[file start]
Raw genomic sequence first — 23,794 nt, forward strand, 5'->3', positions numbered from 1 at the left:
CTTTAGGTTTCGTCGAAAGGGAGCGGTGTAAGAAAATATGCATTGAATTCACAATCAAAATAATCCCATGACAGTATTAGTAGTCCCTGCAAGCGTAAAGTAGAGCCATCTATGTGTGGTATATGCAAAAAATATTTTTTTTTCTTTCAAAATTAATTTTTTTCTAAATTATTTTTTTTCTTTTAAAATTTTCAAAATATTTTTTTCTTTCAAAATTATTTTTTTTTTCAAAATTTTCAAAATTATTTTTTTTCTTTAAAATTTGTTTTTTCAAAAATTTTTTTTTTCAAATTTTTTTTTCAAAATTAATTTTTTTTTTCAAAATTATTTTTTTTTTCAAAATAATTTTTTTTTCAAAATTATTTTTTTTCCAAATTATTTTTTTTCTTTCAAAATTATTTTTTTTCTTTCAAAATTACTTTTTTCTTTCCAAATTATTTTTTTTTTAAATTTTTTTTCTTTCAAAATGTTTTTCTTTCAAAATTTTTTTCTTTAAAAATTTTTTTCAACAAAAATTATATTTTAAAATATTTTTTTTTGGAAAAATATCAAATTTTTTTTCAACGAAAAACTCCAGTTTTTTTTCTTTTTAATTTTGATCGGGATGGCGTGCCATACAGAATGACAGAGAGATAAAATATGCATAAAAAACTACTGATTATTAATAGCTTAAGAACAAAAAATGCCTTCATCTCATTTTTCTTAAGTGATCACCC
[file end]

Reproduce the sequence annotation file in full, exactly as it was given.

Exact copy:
Raw genomic sequence first — 23,794 nt, forward strand, 5'->3', positions numbered from 1 at the left:
CTTTAGGTTTCGTCGAAAGGGAGCGGTGTAAGAAAATATGCATTGAATTCACAATCAAAATAATCCCATGACAGTATTAGTAGTCCCTGCAAGCGTAAAGTAGAGCCATCTATGTGTGGTATATGCAAAAAATATTTTTTTTTCTTTCAAAATTAATTTTTTTCTAAATTATTTTTTTTCTTTTAAAATTTTCAAAATATTTTTTTCTTTCAAAATTATTTTTTTTTTCAAAATTTTCAAAATTATTTTTTTTCTTTAAAATTTGTTTTTTCAAAAATTTTTTTTTTCAAATTTTTTTTTCAAAATTAATTTTTTTTTTCAAAATTATTTTTTTTTTCAAAATAATTTTTTTTTCAAAATTATTTTTTTTCCAAATTATTTTTTTTCTTTCAAAATTATTTTTTTTCTTTCAAAATTACTTTTTTCTTTCCAAATTATTTTTTTTTTAAATTTTTTTTCTTTCAAAATGTTTTTCTTTCAAAATTTTTTTCTTTAAAAATTTTTTTCAACAAAAATTATATTTTAAAATATTTTTTTTTGGAAAAATATCAAATTTTTTTTCAACGAAAAACTCCAGTTTTTTTTCTTTTTAATTTTGATCGGGATGGCGTGCCATACAGAATGACAGAGAGATAAAATATGCATAAAAAACTACTGATTATTAATAGCTTAAGAACAAAAAATGCCTTCATCTCATTTTTCTTAAGTGATCACCC